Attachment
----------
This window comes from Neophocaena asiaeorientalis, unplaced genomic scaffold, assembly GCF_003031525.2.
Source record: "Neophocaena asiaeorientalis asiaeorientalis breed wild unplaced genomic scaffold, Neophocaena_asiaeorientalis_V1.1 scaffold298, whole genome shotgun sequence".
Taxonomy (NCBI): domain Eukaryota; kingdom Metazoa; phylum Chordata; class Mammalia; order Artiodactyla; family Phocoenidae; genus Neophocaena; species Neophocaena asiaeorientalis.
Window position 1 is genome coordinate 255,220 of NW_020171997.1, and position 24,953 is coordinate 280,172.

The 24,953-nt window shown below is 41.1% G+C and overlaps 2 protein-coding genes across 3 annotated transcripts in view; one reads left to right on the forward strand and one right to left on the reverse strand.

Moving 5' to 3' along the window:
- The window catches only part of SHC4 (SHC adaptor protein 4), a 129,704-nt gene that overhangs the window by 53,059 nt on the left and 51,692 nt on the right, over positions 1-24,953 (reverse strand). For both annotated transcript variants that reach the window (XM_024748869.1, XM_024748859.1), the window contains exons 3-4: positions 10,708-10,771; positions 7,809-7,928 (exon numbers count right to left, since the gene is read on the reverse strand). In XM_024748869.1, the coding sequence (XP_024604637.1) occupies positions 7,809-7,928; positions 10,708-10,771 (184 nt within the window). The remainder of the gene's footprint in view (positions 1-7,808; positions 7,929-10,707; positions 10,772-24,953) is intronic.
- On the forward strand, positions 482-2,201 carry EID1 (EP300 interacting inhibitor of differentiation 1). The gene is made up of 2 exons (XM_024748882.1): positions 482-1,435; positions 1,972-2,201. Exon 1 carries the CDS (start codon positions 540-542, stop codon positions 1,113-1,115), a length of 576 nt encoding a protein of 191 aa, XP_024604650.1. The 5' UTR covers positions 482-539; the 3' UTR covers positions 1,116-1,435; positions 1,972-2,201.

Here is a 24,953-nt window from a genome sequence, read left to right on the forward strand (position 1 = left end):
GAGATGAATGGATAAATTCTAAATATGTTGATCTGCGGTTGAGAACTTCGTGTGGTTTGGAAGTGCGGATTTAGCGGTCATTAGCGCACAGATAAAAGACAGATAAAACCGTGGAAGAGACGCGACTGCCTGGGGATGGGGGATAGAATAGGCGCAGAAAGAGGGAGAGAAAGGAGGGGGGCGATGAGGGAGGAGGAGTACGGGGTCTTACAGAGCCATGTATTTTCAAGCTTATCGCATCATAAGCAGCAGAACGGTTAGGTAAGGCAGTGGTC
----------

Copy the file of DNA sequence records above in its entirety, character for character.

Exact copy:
This window comes from Neophocaena asiaeorientalis, unplaced genomic scaffold, assembly GCF_003031525.2.
Source record: "Neophocaena asiaeorientalis asiaeorientalis breed wild unplaced genomic scaffold, Neophocaena_asiaeorientalis_V1.1 scaffold298, whole genome shotgun sequence".
Taxonomy (NCBI): domain Eukaryota; kingdom Metazoa; phylum Chordata; class Mammalia; order Artiodactyla; family Phocoenidae; genus Neophocaena; species Neophocaena asiaeorientalis.
Window position 1 is genome coordinate 255,220 of NW_020171997.1, and position 24,953 is coordinate 280,172.

The 24,953-nt window shown below is 41.1% G+C and overlaps 2 protein-coding genes across 3 annotated transcripts in view; one reads left to right on the forward strand and one right to left on the reverse strand.

Moving 5' to 3' along the window:
- The window catches only part of SHC4 (SHC adaptor protein 4), a 129,704-nt gene that overhangs the window by 53,059 nt on the left and 51,692 nt on the right, over positions 1-24,953 (reverse strand). For both annotated transcript variants that reach the window (XM_024748869.1, XM_024748859.1), the window contains exons 3-4: positions 10,708-10,771; positions 7,809-7,928 (exon numbers count right to left, since the gene is read on the reverse strand). In XM_024748869.1, the coding sequence (XP_024604637.1) occupies positions 7,809-7,928; positions 10,708-10,771 (184 nt within the window). The remainder of the gene's footprint in view (positions 1-7,808; positions 7,929-10,707; positions 10,772-24,953) is intronic.
- On the forward strand, positions 482-2,201 carry EID1 (EP300 interacting inhibitor of differentiation 1). The gene is made up of 2 exons (XM_024748882.1): positions 482-1,435; positions 1,972-2,201. Exon 1 carries the CDS (start codon positions 540-542, stop codon positions 1,113-1,115), a length of 576 nt encoding a protein of 191 aa, XP_024604650.1. The 5' UTR covers positions 482-539; the 3' UTR covers positions 1,116-1,435; positions 1,972-2,201.

Here is a 24,953-nt window from a genome sequence, read left to right on the forward strand (position 1 = left end):
GAGATGAATGGATAAATTCTAAATATGTTGATCTGCGGTTGAGAACTTCGTGTGGTTTGGAAGTGCGGATTTAGCGGTCATTAGCGCACAGATAAAAGACAGATAAAACCGTGGAAGAGACGCGACTGCCTGGGGATGGGGGATAGAATAGGCGCAGAAAGAGGGAGAGAAAGGAGGGGGGCGATGAGGGAGGAGGAGTACGGGGTCTTACAGAGCCATGTATTTTCAAGCTTATCGCATCATAAGCAGCAGAACGGTTAGGTAAGGCAGTGGTC